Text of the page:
McALLEN, Texas (Border Report) — A shelter-in-place order on Monday was lifted for adults in Hidalgo County, but the county judge told Border Report that measures are still in place to protect vulnerable populations, like the elderly, from COVID-19, and to safely accommodate and welcome back retired Winter Texans who soon are expected to return to South Texas, and who come not only for the sun but for fun.
Hidalgo County Judge Richard Cortez lifted for adults countywide shelter-in-place orders that he had put into effect March 25 to prevent the spread of coronavirus. However, children ages 17 and younger still must remain at home unless “accompanied by a parent or guardian when participating in essential activities,” which include seeking medical care. He left in place an overnight curfew for everyone.
But his new orders also elaborate on indoor and outdoor gathering rules and coincide with the estimated arrival of thousands of Winter Texans who are known to amass in large groups and like to attend lively, nightly gatherings while they are here.
“I just wanted to pay particular attention to Winter Texans because they’re traditionally coming in at this point in time and they are the most vulnerable population due to their age. We know many of them come here and need a lot of medical care and so we want to make sure that every RV park takes precautions,” Cortez said Monday. “They like to come and square dance and have fun and have fellowship with people but we need them to do it safely: Have physical distance, sanitize all the areas, try to not go to other nursing homes and parks and try to have no visitors coming from outside.”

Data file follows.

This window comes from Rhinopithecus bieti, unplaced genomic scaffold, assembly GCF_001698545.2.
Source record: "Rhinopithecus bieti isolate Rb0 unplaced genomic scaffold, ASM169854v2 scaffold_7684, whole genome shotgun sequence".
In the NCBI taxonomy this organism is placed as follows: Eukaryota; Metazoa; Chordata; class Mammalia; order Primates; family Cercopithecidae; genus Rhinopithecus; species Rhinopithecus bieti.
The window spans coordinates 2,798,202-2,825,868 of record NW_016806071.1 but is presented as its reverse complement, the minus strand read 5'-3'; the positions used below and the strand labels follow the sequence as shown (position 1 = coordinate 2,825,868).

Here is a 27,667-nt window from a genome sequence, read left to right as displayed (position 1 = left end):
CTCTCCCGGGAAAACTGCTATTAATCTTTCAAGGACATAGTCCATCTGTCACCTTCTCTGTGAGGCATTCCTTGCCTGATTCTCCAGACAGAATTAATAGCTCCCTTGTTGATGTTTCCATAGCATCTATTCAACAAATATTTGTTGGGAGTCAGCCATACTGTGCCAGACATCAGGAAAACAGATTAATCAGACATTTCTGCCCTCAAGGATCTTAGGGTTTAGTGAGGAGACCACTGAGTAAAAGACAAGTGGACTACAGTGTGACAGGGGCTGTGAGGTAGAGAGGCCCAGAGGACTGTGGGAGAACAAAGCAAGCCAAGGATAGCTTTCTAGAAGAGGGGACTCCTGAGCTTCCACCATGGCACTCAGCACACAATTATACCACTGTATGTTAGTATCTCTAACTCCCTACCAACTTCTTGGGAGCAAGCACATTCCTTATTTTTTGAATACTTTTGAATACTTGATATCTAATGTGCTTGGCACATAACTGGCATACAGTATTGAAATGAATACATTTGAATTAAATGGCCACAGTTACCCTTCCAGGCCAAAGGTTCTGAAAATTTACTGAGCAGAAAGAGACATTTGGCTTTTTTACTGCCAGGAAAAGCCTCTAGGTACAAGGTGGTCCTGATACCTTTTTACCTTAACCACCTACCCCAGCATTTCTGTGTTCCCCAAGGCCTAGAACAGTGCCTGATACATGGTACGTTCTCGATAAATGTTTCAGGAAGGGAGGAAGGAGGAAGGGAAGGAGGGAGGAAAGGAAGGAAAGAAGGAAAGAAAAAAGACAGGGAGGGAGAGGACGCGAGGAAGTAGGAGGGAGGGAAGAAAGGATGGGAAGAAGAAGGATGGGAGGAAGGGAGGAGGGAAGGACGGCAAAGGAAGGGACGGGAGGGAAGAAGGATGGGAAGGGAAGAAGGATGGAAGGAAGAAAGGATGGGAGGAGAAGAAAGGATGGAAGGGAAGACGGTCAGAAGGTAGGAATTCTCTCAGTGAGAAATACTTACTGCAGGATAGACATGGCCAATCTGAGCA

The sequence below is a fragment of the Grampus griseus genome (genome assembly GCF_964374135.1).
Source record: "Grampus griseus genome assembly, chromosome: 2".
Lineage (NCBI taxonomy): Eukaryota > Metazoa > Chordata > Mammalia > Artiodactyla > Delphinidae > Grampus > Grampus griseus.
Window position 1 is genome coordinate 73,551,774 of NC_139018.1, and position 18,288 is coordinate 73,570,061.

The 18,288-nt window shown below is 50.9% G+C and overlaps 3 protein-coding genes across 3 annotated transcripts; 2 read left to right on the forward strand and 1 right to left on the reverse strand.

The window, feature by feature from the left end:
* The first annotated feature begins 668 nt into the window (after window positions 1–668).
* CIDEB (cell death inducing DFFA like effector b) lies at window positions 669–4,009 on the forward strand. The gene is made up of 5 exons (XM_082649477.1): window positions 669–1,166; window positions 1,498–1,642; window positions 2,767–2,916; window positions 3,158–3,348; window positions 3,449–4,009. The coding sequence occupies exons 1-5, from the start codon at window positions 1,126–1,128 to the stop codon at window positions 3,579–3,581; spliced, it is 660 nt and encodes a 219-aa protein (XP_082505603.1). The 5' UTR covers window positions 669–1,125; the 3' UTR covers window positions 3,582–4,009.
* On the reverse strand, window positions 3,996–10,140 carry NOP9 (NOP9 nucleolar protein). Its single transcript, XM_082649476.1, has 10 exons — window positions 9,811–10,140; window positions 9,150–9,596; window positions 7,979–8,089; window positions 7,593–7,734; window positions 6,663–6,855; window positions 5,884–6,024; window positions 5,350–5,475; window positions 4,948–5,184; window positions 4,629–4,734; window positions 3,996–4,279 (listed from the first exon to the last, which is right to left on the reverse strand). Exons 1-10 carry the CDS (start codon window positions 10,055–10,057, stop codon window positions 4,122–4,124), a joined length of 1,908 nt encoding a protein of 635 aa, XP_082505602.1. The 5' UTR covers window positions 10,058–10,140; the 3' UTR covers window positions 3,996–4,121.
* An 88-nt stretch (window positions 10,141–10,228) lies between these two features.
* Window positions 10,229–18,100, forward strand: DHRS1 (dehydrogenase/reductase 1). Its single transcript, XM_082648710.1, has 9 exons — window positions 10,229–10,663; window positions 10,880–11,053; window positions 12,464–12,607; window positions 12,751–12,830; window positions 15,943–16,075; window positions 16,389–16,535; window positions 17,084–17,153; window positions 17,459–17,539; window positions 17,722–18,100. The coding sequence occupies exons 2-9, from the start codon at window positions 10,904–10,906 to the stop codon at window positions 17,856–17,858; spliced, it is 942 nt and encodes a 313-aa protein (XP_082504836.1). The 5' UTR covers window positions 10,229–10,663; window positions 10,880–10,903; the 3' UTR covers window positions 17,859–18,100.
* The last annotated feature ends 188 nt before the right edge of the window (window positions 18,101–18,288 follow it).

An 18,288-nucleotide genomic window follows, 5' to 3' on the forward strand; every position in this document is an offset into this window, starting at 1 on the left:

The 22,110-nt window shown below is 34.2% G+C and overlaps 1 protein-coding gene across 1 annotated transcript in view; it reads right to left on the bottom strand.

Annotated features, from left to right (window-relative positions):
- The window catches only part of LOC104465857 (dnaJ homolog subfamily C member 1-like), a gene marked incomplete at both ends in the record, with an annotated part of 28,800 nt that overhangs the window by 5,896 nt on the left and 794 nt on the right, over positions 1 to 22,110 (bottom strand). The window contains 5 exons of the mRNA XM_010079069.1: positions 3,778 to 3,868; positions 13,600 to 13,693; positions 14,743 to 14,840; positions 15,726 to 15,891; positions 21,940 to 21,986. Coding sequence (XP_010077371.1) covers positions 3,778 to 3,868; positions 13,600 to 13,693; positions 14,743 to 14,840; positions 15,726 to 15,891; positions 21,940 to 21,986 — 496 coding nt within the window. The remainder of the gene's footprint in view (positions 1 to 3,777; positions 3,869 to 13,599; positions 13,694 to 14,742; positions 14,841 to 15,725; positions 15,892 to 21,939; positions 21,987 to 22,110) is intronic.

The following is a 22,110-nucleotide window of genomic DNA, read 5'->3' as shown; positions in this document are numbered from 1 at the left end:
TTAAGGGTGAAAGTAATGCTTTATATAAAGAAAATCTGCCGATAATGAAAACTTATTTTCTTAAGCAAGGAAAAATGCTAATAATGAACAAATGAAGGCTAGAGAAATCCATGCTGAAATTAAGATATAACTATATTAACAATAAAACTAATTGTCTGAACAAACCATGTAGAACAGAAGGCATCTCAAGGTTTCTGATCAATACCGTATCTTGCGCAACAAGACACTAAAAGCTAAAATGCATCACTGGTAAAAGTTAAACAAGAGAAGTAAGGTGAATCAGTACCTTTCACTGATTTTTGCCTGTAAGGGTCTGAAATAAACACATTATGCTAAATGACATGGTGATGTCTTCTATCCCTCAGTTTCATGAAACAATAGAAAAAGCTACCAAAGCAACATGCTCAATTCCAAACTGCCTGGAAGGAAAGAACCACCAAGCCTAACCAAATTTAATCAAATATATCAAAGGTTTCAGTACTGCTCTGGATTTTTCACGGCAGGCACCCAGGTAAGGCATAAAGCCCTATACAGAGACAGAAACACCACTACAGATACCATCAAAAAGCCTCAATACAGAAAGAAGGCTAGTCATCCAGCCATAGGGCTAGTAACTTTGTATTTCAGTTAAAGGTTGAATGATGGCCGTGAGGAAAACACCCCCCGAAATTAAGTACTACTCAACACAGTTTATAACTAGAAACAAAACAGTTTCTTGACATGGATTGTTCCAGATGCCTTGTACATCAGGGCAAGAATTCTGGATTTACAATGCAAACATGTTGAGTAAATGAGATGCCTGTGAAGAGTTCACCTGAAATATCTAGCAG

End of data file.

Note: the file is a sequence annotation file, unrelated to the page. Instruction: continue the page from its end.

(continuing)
Kristi Collier, owner of Welcome Home Rio Grande Valley — which is starting its 13th season organizing activities for Winter Texans and permanent retirees called “converted Texans” — said most RV parks already have imposed mandatory 14-day quarantine periods for arriving residents. They also are not admitting guests from other parks, will hold curbside meal pickups instead of buffet dinners, and are restructuring indoor activities to outdoor events that still foster a fun-loving environment, but do so safely.
“They’re coming up with creative ways to practice social distancing and still have opportunities for our Winter Texans to participate in different things,” Collier said from her offices in McAllen. “We’re gearing up and it’s such an interesting time.”
Activities like golf, tennis, shuffle board and swimming will still continue, albeit folks should expect to be further spaced apart. But in addition some new and unique activities have started being implemented at the area’s 300 RV parks, and many involve golf carts to maintain social distancing, she said. This includes:
- Some parks are hosting golf cart parades and golf cart movie nights.
- One RV park in the town of Mercedes is hosting nightly sunset golf cart events where residents view the glowing South Texas sun as it goes down from atop a dirt levee in their golf carts.
- Victoria Palms RV Resort, in the town of Donna, recently hosted a concert by a popular musician who performed atop the back of a flatbed truck as it drove through the large RV park.